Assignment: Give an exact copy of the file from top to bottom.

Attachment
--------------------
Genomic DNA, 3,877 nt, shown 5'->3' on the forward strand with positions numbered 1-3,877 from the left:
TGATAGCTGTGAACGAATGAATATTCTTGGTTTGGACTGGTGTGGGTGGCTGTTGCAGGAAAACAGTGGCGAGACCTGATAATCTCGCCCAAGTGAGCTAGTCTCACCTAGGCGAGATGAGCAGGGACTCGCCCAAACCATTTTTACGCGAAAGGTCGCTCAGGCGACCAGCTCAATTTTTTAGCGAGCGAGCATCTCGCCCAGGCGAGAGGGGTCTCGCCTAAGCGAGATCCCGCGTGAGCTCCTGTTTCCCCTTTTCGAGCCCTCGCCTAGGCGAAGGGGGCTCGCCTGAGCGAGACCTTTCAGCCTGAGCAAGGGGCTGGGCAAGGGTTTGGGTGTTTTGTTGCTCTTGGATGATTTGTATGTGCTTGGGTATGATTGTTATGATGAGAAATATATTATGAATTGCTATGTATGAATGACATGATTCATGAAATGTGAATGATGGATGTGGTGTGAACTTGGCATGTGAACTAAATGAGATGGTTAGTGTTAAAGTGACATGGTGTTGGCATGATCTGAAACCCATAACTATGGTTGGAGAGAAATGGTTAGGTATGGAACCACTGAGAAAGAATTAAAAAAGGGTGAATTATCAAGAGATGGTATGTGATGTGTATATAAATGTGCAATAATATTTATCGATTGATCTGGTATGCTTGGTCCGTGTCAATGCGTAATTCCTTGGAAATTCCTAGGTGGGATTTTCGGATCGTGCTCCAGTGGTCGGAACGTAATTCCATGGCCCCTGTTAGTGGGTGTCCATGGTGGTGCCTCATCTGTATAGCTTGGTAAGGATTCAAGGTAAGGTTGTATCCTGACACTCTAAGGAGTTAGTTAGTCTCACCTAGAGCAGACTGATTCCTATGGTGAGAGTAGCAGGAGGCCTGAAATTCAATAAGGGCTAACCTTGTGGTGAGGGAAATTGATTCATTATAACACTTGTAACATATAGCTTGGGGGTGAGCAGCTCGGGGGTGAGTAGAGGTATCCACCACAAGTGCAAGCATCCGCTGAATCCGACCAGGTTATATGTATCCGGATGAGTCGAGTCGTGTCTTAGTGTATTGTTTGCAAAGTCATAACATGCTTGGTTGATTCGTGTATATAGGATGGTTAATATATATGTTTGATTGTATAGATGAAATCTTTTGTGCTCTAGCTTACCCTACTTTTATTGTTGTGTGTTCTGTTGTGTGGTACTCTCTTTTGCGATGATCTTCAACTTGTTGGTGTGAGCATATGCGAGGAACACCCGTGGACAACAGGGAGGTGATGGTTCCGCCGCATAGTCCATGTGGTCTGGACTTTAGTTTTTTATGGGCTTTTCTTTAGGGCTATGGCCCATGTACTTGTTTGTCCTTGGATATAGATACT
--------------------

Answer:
Genomic DNA, 3,877 nt, shown 5'->3' on the forward strand with positions numbered 1-3,877 from the left:
TGATAGCTGTGAACGAATGAATATTCTTGGTTTGGACTGGTGTGGGTGGCTGTTGCAGGAAAACAGTGGCGAGACCTGATAATCTCGCCCAAGTGAGCTAGTCTCACCTAGGCGAGATGAGCAGGGACTCGCCCAAACCATTTTTACGCGAAAGGTCGCTCAGGCGACCAGCTCAATTTTTTAGCGAGCGAGCATCTCGCCCAGGCGAGAGGGGTCTCGCCTAAGCGAGATCCCGCGTGAGCTCCTGTTTCCCCTTTTCGAGCCCTCGCCTAGGCGAAGGGGGCTCGCCTGAGCGAGACCTTTCAGCCTGAGCAAGGGGCTGGGCAAGGGTTTGGGTGTTTTGTTGCTCTTGGATGATTTGTATGTGCTTGGGTATGATTGTTATGATGAGAAATATATTATGAATTGCTATGTATGAATGACATGATTCATGAAATGTGAATGATGGATGTGGTGTGAACTTGGCATGTGAACTAAATGAGATGGTTAGTGTTAAAGTGACATGGTGTTGGCATGATCTGAAACCCATAACTATGGTTGGAGAGAAATGGTTAGGTATGGAACCACTGAGAAAGAATTAAAAAAGGGTGAATTATCAAGAGATGGTATGTGATGTGTATATAAATGTGCAATAATATTTATCGATTGATCTGGTATGCTTGGTCCGTGTCAATGCGTAATTCCTTGGAAATTCCTAGGTGGGATTTTCGGATCGTGCTCCAGTGGTCGGAACGTAATTCCATGGCCCCTGTTAGTGGGTGTCCATGGTGGTGCCTCATCTGTATAGCTTGGTAAGGATTCAAGGTAAGGTTGTATCCTGACACTCTAAGGAGTTAGTTAGTCTCACCTAGAGCAGACTGATTCCTATGGTGAGAGTAGCAGGAGGCCTGAAATTCAATAAGGGCTAACCTTGTGGTGAGGGAAATTGATTCATTATAACACTTGTAACATATAGCTTGGGGGTGAGCAGCTCGGGGGTGAGTAGAGGTATCCACCACAAGTGCAAGCATCCGCTGAATCCGACCAGGTTATATGTATCCGGATGAGTCGAGTCGTGTCTTAGTGTATTGTTTGCAAAGTCATAACATGCTTGGTTGATTCGTGTATATAGGATGGTTAATATATATGTTTGATTGTATAGATGAAATCTTTTGTGCTCTAGCTTACCCTACTTTTATTGTTGTGTGTTCTGTTGTGTGGTACTCTCTTTTGCGATGATCTTCAACTTGTTGGTGTGAGCATATGCGAGGAACACCCGTGGACAACAGGGAGGTGATGGTTCCGCCGCATAGTCCATGTGGTCTGGACTTTAGTTTTTTATGGGCTTTTCTTTAGGGCTATGGCCCATGTACTTGTTTGTCCTTGGATATAGATACT